Skip to main content

That time again

Updated: 4:50 p.m.

When NFL free agency has opened the last couple of years, the Bengals had already locked up their leading free agents. But with three defensive starters in end Justin Smith, free safety Madieu Williams, and linebacker Landon Johnson unsigned with less than 36 hours to go, it's just another indication the Bengals are looking at a defensive overhaul.

Talks are ongoing though. Williams' agent, Kenny Zuckerman, said he spoke to Bengals negotiator Paul Brown on Wednesday. But all indications are he's going into the market.

The Bengals are also trying to re-sign Kyle Larson, their most consistent punter since Lee Johnson.

While there are few difference-makers available when the gong rings Friday at midnight, thanks to 11 franchise tags, there are some second-tier starters in the front seven, thought to be the Bengals' biggest free-agent priority.

That should fit into the Bengals' desire to let the dust settle in the first week or so of free agency and then get at least a couple of players with about $12 million to spend in free agency. They opened the year with about $30 million, but they figure to drop $7.5 million on Stacy Andrews' franchise tag, about another $2 million on tenders for restricted free agents, another $5-6 million on draft picks in addition to $2-3 million in incentives and injury pad.

Three years ago, the Bengals took running back Rudi Johnson and wide receiver T.J. Houshmandzadeh off the market at the 11th hour. In 2006, the Bengals were just two months removed from a franchise renegotiation with quarterback Carson Palmer and then did another a month into free agency with wide receiver Chad Johnson.

Then before last March, the Bengals re-upped their starting offensive tackles, Levi Jones and Willie Anderson, on the eve of the 2006 season.

Which is a big reason why the Bengals are sitting on Friday at midnight with the tag around Andrews. Knee injuries to Anderson and Jones reshuffled their salary cap.

League sources were saying at last week's NFL scouting combine that the Bengals were talking like they're going to a 3-4 defense. When they do tip their hand on which players they pursue, it may provide more clues if they've decided on a 3-4 or 4-3. Last week new Bengals defensive coordinator Mike Zimmer said he thought free agency might dictate what the Bengals do in the draft.

But one by one at the combine, coaches and general managers paraded into the media room to expound on the lack of talent in the pool.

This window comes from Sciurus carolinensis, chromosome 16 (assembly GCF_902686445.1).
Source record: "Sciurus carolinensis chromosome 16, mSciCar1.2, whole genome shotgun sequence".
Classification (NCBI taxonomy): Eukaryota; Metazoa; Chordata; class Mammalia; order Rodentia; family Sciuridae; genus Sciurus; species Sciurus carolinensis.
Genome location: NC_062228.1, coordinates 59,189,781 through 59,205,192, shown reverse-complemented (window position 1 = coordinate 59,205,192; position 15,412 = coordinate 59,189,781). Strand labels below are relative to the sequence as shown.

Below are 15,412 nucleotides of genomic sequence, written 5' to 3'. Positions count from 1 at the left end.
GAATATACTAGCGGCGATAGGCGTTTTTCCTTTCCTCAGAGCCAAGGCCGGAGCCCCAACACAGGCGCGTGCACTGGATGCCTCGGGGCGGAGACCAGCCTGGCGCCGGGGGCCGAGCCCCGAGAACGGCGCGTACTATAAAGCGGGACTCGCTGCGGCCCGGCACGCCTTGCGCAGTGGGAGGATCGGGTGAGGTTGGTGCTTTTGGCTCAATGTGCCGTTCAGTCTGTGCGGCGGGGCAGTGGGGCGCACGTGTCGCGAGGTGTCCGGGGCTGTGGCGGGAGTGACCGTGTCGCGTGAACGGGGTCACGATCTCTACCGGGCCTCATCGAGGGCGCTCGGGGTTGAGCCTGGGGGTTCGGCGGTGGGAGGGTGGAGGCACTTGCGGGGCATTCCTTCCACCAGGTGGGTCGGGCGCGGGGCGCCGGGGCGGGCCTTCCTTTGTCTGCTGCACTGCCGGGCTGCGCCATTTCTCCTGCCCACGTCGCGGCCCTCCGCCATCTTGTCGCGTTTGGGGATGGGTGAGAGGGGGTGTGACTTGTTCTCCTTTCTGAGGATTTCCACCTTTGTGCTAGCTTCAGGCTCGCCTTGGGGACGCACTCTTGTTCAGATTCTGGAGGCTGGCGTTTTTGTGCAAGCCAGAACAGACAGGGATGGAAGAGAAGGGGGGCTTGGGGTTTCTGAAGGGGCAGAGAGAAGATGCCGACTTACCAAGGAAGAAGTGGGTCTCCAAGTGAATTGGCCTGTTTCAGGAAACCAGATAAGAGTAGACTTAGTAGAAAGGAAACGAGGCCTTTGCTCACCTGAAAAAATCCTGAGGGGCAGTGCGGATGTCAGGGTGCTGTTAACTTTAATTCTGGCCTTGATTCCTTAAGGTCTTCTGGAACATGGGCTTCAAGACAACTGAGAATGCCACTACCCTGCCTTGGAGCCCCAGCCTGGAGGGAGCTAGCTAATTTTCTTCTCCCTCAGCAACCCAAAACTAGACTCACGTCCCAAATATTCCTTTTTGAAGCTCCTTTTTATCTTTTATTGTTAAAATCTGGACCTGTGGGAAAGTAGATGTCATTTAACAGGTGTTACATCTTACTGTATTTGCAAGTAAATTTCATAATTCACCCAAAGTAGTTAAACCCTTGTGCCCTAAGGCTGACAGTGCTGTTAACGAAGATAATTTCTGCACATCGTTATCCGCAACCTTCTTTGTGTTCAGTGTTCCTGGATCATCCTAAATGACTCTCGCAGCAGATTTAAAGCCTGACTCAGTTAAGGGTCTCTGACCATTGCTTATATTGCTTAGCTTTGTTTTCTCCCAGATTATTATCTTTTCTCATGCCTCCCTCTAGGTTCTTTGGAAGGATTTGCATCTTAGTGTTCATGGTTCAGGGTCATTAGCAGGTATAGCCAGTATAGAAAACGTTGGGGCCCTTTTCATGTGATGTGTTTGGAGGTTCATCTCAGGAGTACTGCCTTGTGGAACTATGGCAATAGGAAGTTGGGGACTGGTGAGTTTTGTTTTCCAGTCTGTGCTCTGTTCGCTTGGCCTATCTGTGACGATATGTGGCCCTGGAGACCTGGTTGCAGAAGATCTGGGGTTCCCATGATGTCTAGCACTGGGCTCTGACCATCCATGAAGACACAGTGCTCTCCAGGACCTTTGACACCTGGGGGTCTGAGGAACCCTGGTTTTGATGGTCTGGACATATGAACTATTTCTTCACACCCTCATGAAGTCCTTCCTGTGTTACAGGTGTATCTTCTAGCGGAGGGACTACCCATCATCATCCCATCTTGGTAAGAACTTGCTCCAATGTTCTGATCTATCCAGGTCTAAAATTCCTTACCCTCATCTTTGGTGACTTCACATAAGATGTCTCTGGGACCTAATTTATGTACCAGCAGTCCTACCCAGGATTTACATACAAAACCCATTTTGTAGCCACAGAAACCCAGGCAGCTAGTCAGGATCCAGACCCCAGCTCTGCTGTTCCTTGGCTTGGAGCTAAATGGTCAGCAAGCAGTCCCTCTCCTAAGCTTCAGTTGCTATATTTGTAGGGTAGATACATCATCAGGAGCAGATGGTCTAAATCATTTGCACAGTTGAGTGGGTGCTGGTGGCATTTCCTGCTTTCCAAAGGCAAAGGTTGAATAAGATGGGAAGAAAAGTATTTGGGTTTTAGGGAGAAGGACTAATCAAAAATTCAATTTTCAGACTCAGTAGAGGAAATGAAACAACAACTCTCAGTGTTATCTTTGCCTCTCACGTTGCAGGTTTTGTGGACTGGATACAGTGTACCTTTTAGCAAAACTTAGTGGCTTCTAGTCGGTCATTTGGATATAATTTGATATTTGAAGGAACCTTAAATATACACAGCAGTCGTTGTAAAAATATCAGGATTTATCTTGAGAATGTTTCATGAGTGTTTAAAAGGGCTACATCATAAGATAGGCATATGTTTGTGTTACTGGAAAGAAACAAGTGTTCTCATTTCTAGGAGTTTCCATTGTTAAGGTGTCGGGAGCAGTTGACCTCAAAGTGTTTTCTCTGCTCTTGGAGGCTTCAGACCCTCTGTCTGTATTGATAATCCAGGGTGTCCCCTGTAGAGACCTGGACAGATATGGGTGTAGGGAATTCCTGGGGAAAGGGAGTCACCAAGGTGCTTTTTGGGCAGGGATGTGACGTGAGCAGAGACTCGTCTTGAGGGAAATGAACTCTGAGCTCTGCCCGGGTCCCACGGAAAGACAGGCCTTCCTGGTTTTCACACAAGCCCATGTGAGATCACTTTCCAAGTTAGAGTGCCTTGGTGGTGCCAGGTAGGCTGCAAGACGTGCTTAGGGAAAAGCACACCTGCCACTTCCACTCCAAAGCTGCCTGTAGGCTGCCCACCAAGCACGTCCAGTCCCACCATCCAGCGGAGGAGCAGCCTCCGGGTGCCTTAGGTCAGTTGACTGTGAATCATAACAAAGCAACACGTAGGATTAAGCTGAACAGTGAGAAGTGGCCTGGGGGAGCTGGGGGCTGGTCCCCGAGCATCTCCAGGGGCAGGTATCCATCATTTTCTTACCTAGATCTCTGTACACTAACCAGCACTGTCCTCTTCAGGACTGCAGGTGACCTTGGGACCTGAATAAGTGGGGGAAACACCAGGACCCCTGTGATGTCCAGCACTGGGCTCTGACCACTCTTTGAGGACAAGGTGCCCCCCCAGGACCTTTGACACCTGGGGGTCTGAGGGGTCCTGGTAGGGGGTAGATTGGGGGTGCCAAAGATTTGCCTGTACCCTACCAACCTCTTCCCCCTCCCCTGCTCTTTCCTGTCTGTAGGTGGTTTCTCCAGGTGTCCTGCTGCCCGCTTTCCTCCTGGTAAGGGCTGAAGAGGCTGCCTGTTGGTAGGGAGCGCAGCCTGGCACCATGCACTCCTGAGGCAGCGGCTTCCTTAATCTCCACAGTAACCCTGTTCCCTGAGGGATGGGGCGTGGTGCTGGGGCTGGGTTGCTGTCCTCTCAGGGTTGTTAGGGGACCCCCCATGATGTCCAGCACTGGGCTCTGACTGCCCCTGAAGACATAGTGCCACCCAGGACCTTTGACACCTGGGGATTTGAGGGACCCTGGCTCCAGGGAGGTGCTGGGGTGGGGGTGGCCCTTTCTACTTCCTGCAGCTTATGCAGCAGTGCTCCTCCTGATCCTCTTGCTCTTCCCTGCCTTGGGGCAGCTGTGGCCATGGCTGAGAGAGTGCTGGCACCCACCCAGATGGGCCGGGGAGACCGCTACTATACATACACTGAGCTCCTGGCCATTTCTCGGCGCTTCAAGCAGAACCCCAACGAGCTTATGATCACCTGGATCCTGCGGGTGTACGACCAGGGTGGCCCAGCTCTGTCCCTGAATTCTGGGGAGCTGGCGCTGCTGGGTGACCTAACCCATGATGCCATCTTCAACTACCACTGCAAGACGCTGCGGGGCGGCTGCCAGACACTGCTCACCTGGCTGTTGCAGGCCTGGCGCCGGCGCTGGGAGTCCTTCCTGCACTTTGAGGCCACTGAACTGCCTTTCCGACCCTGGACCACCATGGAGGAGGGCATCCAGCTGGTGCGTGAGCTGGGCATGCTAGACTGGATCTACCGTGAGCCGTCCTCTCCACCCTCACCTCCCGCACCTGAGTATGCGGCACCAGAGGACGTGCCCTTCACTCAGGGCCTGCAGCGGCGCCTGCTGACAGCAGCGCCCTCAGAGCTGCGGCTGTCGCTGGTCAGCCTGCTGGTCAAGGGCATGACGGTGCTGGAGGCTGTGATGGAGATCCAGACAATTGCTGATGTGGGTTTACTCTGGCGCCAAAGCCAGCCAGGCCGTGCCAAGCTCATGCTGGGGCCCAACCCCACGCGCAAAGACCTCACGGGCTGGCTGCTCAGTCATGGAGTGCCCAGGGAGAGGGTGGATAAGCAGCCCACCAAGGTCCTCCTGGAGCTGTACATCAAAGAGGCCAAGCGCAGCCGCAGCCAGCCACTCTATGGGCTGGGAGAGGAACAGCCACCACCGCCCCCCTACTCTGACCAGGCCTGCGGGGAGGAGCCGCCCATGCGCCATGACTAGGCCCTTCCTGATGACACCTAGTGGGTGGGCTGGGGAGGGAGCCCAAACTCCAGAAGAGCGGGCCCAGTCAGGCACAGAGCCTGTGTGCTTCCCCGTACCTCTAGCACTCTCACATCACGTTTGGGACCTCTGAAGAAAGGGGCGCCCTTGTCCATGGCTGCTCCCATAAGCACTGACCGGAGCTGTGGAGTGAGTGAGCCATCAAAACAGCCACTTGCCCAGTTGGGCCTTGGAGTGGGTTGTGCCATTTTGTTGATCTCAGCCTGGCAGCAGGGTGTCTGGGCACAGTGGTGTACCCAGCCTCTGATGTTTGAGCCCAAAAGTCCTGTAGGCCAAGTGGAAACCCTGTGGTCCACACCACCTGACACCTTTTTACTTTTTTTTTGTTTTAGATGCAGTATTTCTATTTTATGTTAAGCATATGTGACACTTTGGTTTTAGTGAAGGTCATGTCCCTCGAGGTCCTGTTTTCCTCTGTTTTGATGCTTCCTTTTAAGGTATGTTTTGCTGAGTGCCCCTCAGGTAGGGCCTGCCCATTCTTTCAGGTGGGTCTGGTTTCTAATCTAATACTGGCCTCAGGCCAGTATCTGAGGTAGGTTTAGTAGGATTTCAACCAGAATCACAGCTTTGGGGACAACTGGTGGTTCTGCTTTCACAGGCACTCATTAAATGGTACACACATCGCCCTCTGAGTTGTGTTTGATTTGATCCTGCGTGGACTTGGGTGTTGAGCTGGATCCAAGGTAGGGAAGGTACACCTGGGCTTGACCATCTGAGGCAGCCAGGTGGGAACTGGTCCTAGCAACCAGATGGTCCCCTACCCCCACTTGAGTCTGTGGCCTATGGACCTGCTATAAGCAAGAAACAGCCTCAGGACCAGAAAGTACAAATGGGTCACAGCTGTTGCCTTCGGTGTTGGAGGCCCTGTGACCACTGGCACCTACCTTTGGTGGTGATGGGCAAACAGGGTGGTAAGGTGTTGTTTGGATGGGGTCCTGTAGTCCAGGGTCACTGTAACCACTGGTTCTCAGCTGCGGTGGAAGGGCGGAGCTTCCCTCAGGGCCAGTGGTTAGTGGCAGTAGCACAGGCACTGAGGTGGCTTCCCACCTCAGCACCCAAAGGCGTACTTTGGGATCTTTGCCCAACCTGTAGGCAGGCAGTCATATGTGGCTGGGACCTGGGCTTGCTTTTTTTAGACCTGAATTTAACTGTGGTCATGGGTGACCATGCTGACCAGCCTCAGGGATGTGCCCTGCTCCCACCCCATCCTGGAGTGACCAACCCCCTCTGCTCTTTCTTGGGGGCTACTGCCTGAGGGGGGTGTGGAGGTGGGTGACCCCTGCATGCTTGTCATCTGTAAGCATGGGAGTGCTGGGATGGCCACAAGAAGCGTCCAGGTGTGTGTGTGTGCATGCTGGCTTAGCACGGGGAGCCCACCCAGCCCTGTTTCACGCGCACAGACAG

"People are looking and saying, 'We're not going to spend a lot of money on other team's free agents. We don't have to compete with other teams,' " said Billy Devaney, the Rams' new personnel chief. "I think all the moves are great; teams can tie up their guys, using the franchise. Players aren't happy about it."

When asked if he saw many starters, Rod Graves, the Cardinals head of football operations, said, "Obviously there are some, but when I look at it, I don't know if it's an indication of how we have progressed, but I like more of our guys than what are on the free agent market."



Agents for Madieu Williams and Landon Johnson have indicated the Bengals are interested in a deal if it fits into their price range, and the club figures to spend at least the first couple of days of free agency seeing who is getting what.

Also figure that the Bengals are going to stay from injured guys and old guys, or both. So that would appear to take out linebackers Roosevelt Colvin and Jonathan Vilma.

That probably also eliminates defensive tackles like Grady Jackson and Shaun Rogers. But relatively young guys like Atlanta's Tim Anderson, Cleveland's Ethan Kelley, Oakland's Tommy Kelly, Tennessee's Randy Starks and Seattle's Ellis Wyms are on the board and might be able to be 3-4 nose tackles. And remember old friend Langston Moore, the Bengals sixth-round pick in '03? He's free from Detroit.

The Bengals lost a potential 3-4 nose man when the Niners re-signed Isaac Sopoaga on Wednesday.

With Terrell Suggs and Jared Allen tagged with the franchise, the Bengals' Smith is viewed by many as the top free-agent end. And he'll get paid like a double-digit sack guy even though his career high is 8.5.

"There were non-starters that got the franchise tender this year," said the Rams' Devaney , who could have included Andrews. "That's because the pool is so small this year. There's going to be a small amount of players who are going to get ridiculous money and people are going to say, 'You've got to be kidding me?' "

Redskins exec Vinnie Cerrato agreed. That was the gag of the combine. Even Cerrato's boss, Washington owner Daniel Snyder, the King of March, claims he's going to back off.

"The price of what these guys are going to be paid is astronomical," Cerrato said. "So I don't foresee us being a big player in free agency. I don't think Dan's plane is going to be fired up ready to go.

"I would think a lot of teams probably identify maybe one or two guys they'll go after. I think a lot of the free agents will be overpaid. Then after a week or so, things will kind of settle down and get somewhat back to normal."

With defensive tackle Albert Hanynesworth franchised in Tennessee, two Titans ends are available in Travis LaBoy and Antwan Odom. At 32, forget Carolina's Mike Rucker, and Renaldo Wynn and N.D. Kalu also figure to be too old.

But the Bengals will also have to decide if these guys can play in a 4-3, 3-4 or both. Clark Haggans of the Steelers and Calvin Pace of the Cardinals are 3-4 backers that are upgrades,

Head coach Marvin Lewis indicated the Bengals wouldn't pursue a running back in free agency, and the club came back from the combine impressed with the prospect class.

This article has been reproduced in a new format and may be missing content or contain faulty links. Please use the Contact Us link in our site footer to report an issue.